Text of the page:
Vaccination has eradicated many of the world's most deadly infectious diseases and is used to prevent childhood diseases, highly contagious diseases such as influenza, and viruses causing dangerous, chronic conditions such as hepatitis. Much of RAND's research on vaccination focuses on identifying barriers to immunization, determining strategies to promote vaccination, and studying the impact of vaccines on health in the United States and globally.

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    Journal Article

    Child Vaccines Have Low Risk of Harmful Side Effects

    Jul 2, 2014

    Concerns about vaccine safety have led some parents to decline recommended vaccination of their children, leading to the resurgence of diseases. Harmful side effects are extremely rare and must be weighed against the protective benefits that vaccines provide.

Explore Vaccination

  • Journal Article

    Promoting HPV Vaccination in Safety-Net Clinics: A Randomized Trial

    This study evaluates effects of a multicomponent intervention (human papillomavirus [HPV] vaccine-specific brochure and recalls) on HPV vaccination and secondarily examines if race/ethnicity moderates effects.

    Nov 20, 2015

  • Report

    RAND Review: September-October 2015

    This issue of RAND Review reports on the staggering costs of dementia in the United States; the most critical global choices and challenges the next U.S. president will likely face; tips to protect the health of kids heading back to school; and more.

    Aug 21, 2015

  • Mural at the Uganda Virus Research Institute, Entebbe


    The International AIDS Vaccine Initiative's Capacity Building Activities in East Africa

    The International AIDS Vaccine Initiative (IAVI) helps to bridge the gap between scientific and technological potential and the needs of low income populations in low and middle income countries. RAND Europe is evaluating its capacity-building activities - including training, advocacy and broader community engagement activities - in Uganda, Kenya and Rwanda.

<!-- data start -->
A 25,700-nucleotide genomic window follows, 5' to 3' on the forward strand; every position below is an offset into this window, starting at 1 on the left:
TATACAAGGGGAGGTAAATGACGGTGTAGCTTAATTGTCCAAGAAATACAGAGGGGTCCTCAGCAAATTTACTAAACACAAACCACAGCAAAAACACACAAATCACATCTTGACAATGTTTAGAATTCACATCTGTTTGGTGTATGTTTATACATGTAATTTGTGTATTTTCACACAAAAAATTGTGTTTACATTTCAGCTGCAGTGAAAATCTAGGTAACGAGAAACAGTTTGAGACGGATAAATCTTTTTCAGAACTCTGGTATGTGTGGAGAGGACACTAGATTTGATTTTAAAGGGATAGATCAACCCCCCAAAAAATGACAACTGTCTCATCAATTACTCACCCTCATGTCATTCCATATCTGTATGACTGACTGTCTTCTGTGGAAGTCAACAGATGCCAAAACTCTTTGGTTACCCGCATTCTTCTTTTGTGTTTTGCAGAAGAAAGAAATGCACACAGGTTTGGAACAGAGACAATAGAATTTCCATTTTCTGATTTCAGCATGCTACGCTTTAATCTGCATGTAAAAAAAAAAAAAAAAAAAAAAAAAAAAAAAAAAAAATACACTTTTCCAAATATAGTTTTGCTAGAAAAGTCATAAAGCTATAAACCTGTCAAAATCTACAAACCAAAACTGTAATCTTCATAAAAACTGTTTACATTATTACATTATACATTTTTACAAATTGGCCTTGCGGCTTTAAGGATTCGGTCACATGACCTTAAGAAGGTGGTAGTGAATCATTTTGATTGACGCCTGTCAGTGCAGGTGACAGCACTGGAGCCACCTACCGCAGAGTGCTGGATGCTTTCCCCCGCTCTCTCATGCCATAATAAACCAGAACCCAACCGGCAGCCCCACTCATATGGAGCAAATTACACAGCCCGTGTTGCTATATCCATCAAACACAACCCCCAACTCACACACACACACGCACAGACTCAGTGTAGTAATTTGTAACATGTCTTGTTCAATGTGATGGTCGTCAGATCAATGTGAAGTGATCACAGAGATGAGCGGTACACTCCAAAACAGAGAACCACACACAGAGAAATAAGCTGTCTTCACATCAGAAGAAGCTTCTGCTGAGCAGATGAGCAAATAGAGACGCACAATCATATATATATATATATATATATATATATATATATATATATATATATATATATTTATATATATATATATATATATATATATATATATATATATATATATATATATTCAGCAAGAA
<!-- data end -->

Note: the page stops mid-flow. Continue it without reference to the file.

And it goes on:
Jul 30, 2015

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    Vaccines: The Real Story

    Medical expert Melinda Moore, M.D., outlines the facts about vaccines in the wake of a new California law requiring all schoolchildren to be vaccinated.

    Jul 7, 2015

  • Disneyland Resort in Anaheim, California


    The Disneyland Measles Outbreak: “Anti-Vaxxers” Aren't the Only Issue

    The recent measles outbreak that began in Disneyland is the latest reminder that Americans have ceded ground in the fight against the potentially deadly disease. So-called “anti-vaxxer” parents have received a lot of attention following the outbreak, but they may comprise less of the population than you think.

    Mar 17, 2015

  • Doctor administering vaccination to patient

    Journal Article

    The Relationship Between Influenza Vaccination Habits and Location of Vaccination

    Medical settings are still best at capturing individuals who are not in the habit of getting regular influenza vaccinations.

    Dec 23, 2014

  • A protestor demonstrates in favor of a travel ban to stop the spread of Ebola, in front of the White House, October 16, 2014


    Your Questions on Ebola, Answered

    Melinda Moore, a RAND public health physician and senior researcher, hosted an “Ask Me Anything” session on Reddit to answer questions about Ebola, including whether a U.S. travel ban would help prevent the spread of the deadly disease.

    Oct 21, 2014

  • Two girls blowing their noses


    Germs Go Back to School, Too: Five Ways to Protect Your Kids

    With kids working and playing in close contact and sharing supplies and equipment, schools can be hotbeds for infection. Each year, K-12 students miss about 60 million school days due to colds and the flu combined. But these five approaches can help reduce their chance of spreading infections and getting sick.

    Aug 25, 2014

  • Medical staff put on protective gear before taking a sample from a suspected Ebola patient in Kenema, Sierra Leone, July 10, 2014


    Six Takeaways from the Ebola Outbreak in West Africa

    No amount of research can save those who've already perished from Ebola in West Africa, but our capacity to learn from such tragedies is a silver lining that has historically enhanced global resilience to disease. With that in mind, here are six key lessons from the outbreak.

    Aug 8, 2014